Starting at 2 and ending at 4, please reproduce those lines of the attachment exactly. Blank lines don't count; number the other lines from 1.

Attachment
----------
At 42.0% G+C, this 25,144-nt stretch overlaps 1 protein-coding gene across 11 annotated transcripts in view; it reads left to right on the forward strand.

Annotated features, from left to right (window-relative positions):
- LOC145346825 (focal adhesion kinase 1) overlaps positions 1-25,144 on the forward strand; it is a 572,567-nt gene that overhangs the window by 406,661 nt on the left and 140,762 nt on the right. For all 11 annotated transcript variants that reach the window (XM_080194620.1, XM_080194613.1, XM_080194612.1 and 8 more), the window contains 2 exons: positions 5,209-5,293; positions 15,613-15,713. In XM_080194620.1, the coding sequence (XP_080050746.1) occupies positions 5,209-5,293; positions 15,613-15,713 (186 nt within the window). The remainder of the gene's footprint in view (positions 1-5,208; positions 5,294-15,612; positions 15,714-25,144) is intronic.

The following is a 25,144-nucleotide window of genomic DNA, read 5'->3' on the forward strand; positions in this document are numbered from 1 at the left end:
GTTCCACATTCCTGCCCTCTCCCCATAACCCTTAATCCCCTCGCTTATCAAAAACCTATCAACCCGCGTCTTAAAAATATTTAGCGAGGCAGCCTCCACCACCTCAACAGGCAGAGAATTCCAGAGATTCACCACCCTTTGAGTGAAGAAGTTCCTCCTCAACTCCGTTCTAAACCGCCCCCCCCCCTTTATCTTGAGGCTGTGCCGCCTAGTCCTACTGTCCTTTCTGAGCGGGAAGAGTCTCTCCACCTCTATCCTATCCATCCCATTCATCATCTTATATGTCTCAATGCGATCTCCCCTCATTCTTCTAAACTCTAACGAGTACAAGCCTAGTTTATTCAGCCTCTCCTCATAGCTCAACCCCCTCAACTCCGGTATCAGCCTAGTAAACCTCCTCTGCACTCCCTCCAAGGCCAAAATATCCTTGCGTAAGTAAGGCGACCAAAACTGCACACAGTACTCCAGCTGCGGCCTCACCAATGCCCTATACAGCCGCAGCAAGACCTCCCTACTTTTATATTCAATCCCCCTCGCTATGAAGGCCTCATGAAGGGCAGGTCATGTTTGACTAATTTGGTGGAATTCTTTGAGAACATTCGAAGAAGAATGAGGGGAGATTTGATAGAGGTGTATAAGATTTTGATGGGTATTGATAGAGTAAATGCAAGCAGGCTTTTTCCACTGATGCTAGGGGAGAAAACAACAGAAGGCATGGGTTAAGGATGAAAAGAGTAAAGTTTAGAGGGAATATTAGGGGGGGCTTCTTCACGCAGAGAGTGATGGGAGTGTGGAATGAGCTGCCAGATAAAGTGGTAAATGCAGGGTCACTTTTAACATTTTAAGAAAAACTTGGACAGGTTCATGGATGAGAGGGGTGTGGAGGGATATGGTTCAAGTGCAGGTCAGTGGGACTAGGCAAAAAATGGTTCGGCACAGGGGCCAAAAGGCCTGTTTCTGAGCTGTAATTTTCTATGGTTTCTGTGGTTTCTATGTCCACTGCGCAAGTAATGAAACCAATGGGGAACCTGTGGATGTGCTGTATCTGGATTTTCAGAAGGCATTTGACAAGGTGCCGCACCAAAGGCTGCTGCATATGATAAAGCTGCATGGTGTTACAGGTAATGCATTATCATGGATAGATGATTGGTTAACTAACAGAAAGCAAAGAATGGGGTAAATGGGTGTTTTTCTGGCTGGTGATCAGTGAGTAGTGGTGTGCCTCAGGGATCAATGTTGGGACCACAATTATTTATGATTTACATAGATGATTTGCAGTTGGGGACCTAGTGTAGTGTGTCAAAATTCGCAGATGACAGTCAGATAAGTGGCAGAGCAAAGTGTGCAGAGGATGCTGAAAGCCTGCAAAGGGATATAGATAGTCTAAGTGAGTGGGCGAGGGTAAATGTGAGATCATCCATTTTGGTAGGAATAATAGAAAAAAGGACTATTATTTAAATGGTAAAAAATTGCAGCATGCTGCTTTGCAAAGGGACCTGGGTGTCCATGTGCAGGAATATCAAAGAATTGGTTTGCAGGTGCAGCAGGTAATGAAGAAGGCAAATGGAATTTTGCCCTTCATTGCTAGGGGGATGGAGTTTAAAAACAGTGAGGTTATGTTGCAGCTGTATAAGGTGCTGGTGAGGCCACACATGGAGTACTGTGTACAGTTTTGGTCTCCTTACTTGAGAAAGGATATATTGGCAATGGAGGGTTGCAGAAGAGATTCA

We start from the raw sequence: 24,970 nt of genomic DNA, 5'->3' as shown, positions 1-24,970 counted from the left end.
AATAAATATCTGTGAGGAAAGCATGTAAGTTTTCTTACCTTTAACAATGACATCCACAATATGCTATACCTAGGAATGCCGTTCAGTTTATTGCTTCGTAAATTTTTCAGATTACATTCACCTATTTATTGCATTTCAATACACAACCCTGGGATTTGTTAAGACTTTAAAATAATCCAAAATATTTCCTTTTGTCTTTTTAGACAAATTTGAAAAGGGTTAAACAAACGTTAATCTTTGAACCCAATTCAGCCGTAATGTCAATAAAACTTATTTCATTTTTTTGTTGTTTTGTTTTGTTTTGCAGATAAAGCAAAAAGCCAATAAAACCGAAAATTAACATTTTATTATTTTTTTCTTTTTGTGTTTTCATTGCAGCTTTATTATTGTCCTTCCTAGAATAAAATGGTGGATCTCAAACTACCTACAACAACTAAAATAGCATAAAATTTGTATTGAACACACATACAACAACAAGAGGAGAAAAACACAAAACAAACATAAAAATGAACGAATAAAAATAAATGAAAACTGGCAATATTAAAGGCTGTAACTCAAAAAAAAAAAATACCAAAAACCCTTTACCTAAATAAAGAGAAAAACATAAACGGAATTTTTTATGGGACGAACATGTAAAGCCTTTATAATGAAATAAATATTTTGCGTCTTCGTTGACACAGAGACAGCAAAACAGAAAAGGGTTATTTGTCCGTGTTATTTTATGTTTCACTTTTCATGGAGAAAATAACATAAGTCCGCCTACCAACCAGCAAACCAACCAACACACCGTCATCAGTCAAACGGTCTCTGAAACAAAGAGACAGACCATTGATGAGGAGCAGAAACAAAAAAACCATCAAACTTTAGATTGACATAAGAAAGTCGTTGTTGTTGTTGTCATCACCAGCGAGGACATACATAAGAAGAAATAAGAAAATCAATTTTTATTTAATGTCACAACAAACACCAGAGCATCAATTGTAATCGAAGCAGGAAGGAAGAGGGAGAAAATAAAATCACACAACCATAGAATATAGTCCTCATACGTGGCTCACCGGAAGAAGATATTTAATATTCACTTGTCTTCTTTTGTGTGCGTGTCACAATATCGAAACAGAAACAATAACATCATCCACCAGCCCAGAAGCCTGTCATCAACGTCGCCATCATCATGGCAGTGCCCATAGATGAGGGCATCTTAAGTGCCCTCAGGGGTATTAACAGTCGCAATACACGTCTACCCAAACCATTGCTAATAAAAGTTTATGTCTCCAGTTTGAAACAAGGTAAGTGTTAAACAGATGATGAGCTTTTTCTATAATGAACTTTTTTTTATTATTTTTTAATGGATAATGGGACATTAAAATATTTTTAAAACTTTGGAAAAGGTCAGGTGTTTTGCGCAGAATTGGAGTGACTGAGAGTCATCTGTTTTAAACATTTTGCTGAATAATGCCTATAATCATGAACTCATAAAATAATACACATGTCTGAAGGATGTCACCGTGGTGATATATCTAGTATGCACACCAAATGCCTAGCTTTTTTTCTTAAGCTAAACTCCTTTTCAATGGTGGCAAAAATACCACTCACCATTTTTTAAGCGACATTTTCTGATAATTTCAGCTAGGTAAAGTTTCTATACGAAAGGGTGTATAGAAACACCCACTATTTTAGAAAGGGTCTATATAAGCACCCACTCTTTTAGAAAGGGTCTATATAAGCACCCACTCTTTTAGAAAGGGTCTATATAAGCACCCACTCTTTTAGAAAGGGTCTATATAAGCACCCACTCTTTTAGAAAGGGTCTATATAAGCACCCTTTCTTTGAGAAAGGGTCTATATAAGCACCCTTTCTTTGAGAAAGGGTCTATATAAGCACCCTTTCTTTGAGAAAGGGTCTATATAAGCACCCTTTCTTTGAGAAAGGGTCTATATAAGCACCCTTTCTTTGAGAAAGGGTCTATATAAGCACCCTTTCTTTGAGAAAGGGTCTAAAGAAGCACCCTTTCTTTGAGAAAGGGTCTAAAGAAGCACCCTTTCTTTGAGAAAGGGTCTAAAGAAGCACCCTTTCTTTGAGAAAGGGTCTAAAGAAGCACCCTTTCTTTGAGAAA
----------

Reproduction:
Annotated features, from left to right (window-relative positions):
- LOC145346825 (focal adhesion kinase 1) overlaps positions 1-25,144 on the forward strand; it is a 572,567-nt gene that overhangs the window by 406,661 nt on the left and 140,762 nt on the right. For all 11 annotated transcript variants that reach the window (XM_080194620.1, XM_080194613.1, XM_080194612.1 and 8 more), the window contains 2 exons: positions 5,209-5,293; positions 15,613-15,713. In XM_080194620.1, the coding sequence (XP_080050746.1) occupies positions 5,209-5,293; positions 15,613-15,713 (186 nt within the window). The remainder of the gene's footprint in view (positions 1-5,208; positions 5,294-15,612; positions 15,714-25,144) is intronic.

The following is a 25,144-nucleotide window of genomic DNA, read 5'->3' on the forward strand; positions in this document are numbered from 1 at the left end: